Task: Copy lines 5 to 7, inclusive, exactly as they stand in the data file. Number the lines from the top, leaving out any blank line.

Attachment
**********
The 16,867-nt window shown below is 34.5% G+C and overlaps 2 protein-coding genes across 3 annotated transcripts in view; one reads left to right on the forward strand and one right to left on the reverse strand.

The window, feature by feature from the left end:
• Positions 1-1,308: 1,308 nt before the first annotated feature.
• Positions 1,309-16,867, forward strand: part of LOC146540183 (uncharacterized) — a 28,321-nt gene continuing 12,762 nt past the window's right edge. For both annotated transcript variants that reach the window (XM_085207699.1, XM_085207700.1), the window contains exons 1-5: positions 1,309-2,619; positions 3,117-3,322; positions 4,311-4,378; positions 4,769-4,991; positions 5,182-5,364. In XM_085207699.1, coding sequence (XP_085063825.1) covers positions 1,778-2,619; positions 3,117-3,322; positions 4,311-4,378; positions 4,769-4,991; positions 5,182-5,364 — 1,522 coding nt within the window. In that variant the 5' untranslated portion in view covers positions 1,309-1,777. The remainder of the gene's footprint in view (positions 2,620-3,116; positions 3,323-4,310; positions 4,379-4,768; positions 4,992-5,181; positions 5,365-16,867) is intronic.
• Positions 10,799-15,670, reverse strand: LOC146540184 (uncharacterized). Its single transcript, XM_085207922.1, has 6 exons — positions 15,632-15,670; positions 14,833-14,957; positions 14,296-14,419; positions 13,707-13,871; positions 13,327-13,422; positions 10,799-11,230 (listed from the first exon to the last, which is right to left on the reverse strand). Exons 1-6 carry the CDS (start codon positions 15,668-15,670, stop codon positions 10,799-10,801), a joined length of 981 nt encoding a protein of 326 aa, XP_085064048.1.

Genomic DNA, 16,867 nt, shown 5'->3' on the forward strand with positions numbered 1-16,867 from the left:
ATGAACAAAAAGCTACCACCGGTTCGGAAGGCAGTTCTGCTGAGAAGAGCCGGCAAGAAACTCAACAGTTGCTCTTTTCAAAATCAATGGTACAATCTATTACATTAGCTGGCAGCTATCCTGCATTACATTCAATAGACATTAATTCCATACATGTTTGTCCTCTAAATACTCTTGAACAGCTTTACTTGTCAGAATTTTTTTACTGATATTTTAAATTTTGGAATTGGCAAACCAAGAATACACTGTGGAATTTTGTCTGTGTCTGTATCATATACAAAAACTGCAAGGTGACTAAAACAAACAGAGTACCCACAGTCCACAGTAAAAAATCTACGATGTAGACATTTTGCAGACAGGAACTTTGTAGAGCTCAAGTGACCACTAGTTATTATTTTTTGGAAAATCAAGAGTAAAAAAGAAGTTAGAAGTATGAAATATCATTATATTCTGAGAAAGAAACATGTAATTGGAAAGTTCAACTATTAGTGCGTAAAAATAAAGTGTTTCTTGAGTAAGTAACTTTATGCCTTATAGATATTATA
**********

• Positions 10,799-15,670, reverse strand: LOC146540184 (uncharacterized). Its single transcript, XM_085207922.1, has 6 exons — positions 15,632-15,670; positions 14,833-14,957; positions 14,296-14,419; positions 13,707-13,871; positions 13,327-13,422; positions 10,799-11,230 (listed from the first exon to the last, which is right to left on the reverse strand). Exons 1-6 carry the CDS (start codon positions 15,668-15,670, stop codon positions 10,799-10,801), a joined length of 981 nt encoding a protein of 326 aa, XP_085064048.1.

Genomic DNA, 16,867 nt, shown 5'->3' on the forward strand with positions numbered 1-16,867 from the left:
ATGAACAAAAAGCTACCACCGGTTCGGAAGGCAGTTCTGCTGAGAAGAGCCGGCAAGAAACTCAACAGTTGCTCTTTTCAAAATCAATGGTACAATCTATTACATTAGCTGGCAGCTATCCTGCATTACATTCAATAGACATTAATTCCATACATGTTTGTCCTCTAAATACTCTTGAACAGCTTTACTTGTCAGAATTTTTTTACTGATATTTTAAATTTTGGAATTGGCAAACCAAGAATACACTGTGGAATTTTGTCTGTGTCTGTATCATATACAAAAACTGCAAGGTGACTAAAACAAACAGAGTACCCACAGTCCACAGTAAAAAATCTACGATGTAGACATTTTGCAGACAGGAACTTTGTAGAGCTCAAGTGACCACTAGTTATTATTTTTTGGAAAATCAAGAGTAAAAAAGAAGTTAGAAGTATGAAATATCATTATATTCTGAGAAAGAAACATGTAATTGGAAAGTTCAACTATTAGTGCGTAAAAATAAAGTGTTTCTTGAGTAAGTAACTTTATGCCTTATAGATATTATA